The draw of celebrity has a shelf life, for both cars and people


I was in Las Vegas about three years ago at the old International Hotel, which is now the Westgate. They were closing the big Elvis show and carrying out the memorabilia. I asked one of the guys there why, and he said, “Nobody knows who he is anymore.” I was stunned. Well, maybe it’s true. The papers reported that the show lost money. If you’re 30, Elvis died more than a decade before you were born, and a lot of new pop acts have come and gone since. In fact, where the Elvis show was they now run a show called “Purple Reign,” a tribute to Prince. I guess everybody is replaceable, even the King of Rock and Roll.

This is a companion discussion topic for the original entry at https://www.hagerty.com/articles-videos/articles/2018/09/03/the-draw-of-celebrity-has-a-shelf-life-for-both-cars-and-people


Not only is there the shelf life. People’s taste do change.

I turned 60 this year.

When I was 16 I thought the model A and Ts were great.

My first car was a 67 Cougar. 2nd a 1970 calypso coral white interior Mach 1 with a Cleveland.

When I turned 50 I thought a 65 tbird was nice. Now I regret not getting another Mach 1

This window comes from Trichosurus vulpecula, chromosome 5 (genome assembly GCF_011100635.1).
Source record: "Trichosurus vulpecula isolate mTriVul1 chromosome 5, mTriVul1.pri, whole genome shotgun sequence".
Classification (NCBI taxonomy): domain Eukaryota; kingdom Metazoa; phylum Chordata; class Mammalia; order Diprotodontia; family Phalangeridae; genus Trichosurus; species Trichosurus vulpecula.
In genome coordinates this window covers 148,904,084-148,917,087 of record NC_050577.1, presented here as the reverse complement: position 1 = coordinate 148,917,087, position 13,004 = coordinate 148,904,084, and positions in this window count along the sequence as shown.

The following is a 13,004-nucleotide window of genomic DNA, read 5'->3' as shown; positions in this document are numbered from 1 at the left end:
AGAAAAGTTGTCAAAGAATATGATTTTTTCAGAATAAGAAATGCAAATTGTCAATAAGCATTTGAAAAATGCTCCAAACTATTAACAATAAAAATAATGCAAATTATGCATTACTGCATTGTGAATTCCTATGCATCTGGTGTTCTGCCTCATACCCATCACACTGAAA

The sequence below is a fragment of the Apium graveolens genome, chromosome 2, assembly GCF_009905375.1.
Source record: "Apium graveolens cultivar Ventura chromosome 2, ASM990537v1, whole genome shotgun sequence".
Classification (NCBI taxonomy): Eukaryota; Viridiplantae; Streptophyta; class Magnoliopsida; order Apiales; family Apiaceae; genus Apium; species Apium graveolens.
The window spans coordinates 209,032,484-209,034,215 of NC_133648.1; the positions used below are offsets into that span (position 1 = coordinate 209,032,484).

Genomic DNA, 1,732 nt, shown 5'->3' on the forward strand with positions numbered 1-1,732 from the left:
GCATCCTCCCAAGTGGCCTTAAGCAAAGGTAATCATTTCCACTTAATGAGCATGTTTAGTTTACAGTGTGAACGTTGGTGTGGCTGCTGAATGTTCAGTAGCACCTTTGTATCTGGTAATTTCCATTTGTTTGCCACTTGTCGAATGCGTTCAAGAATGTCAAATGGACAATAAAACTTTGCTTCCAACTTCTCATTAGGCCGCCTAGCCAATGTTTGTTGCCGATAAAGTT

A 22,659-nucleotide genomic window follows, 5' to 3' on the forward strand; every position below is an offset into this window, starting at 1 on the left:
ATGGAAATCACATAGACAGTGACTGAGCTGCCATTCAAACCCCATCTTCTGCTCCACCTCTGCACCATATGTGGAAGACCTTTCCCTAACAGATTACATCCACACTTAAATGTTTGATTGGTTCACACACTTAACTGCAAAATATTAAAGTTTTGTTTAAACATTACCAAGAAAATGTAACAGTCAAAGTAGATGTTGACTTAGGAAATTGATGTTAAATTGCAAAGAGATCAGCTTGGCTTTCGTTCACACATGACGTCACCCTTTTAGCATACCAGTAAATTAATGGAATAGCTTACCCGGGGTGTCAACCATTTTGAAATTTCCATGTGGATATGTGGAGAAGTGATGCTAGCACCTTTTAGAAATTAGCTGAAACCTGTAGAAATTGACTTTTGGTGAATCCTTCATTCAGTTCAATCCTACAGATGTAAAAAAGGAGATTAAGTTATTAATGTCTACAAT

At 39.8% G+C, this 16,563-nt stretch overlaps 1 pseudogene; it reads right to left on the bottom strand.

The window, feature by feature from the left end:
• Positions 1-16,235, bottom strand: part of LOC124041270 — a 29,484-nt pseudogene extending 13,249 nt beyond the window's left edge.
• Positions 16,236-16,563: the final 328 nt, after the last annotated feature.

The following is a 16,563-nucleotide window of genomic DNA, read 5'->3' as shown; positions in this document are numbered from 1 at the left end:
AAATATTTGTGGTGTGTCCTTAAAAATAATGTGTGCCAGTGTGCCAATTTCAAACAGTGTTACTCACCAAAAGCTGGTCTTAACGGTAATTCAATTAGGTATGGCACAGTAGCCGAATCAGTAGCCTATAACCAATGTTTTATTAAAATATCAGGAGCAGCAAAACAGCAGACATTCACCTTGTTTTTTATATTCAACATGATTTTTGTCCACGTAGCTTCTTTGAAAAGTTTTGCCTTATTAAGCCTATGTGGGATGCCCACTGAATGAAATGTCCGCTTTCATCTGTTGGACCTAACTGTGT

And I do have an eye for the rum runners cars.

In a few weeks it will be something else.

The chase is the fun part I think. Not the getting.

Phil G
Burlington Ont Canada

Ps. Jay. When are you going to see the Lancaster in Hamilton?

Took my wife’s uncle there last year. He crewed one after the war.

The museum took us on a full tour. Crawled through the Lancaster nose to tail.

They made him feel so important. I am still impressed.

Thank goodness he went went he did. He passed away this summer.

Not only do they treat the Lancaster like a state treasure. They treat all the people who served better.


My wife and I own a 1965 Ford Mustang which was owned by NASCAR Hall of Famer Ned Jarrett. We’ve owned it for 18 years. When we first got it, I would tell people about that and everybody was amazed Ned owned it. Now, 18 years later, when I tell people he owned it, a LOT of them don’t even know who he is. So I ask them if they have heard of Dale Jarrett. And most say yes and I say Ned is Dale’s dad. Wow how times change.


We were recently at a car show when a young lass, under 30, said she had no idea who Steve McQueen was. neither did my two daughters-in-law. The Bullitt Mustang better sell fast !!